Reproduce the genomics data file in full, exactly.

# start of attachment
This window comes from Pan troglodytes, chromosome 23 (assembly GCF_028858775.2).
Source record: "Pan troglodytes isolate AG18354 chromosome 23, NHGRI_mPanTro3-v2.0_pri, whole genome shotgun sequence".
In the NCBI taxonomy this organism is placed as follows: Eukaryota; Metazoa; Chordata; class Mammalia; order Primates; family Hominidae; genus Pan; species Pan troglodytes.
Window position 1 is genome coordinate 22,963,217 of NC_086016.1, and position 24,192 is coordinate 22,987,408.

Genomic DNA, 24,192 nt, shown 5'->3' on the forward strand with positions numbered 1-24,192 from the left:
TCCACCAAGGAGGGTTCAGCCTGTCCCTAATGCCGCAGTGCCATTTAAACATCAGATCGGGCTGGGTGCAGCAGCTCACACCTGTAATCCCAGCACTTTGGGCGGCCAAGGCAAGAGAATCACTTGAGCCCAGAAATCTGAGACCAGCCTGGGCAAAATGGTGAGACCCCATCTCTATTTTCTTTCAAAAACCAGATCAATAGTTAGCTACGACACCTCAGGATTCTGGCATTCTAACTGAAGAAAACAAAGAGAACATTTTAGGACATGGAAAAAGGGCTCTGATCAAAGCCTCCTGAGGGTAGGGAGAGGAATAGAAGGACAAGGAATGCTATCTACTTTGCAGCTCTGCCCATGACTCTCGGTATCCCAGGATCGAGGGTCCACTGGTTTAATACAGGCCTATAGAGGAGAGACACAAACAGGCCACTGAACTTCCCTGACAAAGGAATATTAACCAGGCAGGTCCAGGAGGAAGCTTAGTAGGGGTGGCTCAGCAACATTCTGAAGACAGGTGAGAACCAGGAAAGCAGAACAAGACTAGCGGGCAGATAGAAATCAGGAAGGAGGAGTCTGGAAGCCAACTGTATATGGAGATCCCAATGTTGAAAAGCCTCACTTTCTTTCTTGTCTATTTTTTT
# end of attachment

This window comes from Pan troglodytes, chromosome 23 (assembly GCF_028858775.2).
Source record: "Pan troglodytes isolate AG18354 chromosome 23, NHGRI_mPanTro3-v2.0_pri, whole genome shotgun sequence".
In the NCBI taxonomy this organism is placed as follows: Eukaryota; Metazoa; Chordata; class Mammalia; order Primates; family Hominidae; genus Pan; species Pan troglodytes.
Window position 1 is genome coordinate 22,963,217 of NC_086016.1, and position 24,192 is coordinate 22,987,408.

Genomic DNA, 24,192 nt, shown 5'->3' on the forward strand with positions numbered 1-24,192 from the left:
TCCACCAAGGAGGGTTCAGCCTGTCCCTAATGCCGCAGTGCCATTTAAACATCAGATCGGGCTGGGTGCAGCAGCTCACACCTGTAATCCCAGCACTTTGGGCGGCCAAGGCAAGAGAATCACTTGAGCCCAGAAATCTGAGACCAGCCTGGGCAAAATGGTGAGACCCCATCTCTATTTTCTTTCAAAAACCAGATCAATAGTTAGCTACGACACCTCAGGATTCTGGCATTCTAACTGAAGAAAACAAAGAGAACATTTTAGGACATGGAAAAAGGGCTCTGATCAAAGCCTCCTGAGGGTAGGGAGAGGAATAGAAGGACAAGGAATGCTATCTACTTTGCAGCTCTGCCCATGACTCTCGGTATCCCAGGATCGAGGGTCCACTGGTTTAATACAGGCCTATAGAGGAGAGACACAAACAGGCCACTGAACTTCCCTGACAAAGGAATATTAACCAGGCAGGTCCAGGAGGAAGCTTAGTAGGGGTGGCTCAGCAACATTCTGAAGACAGGTGAGAACCAGGAAAGCAGAACAAGACTAGCGGGCAGATAGAAATCAGGAAGGAGGAGTCTGGAAGCCAACTGTATATGGAGATCCCAATGTTGAAAAGCCTCACTTTCTTTCTTGTCTATTTTTTT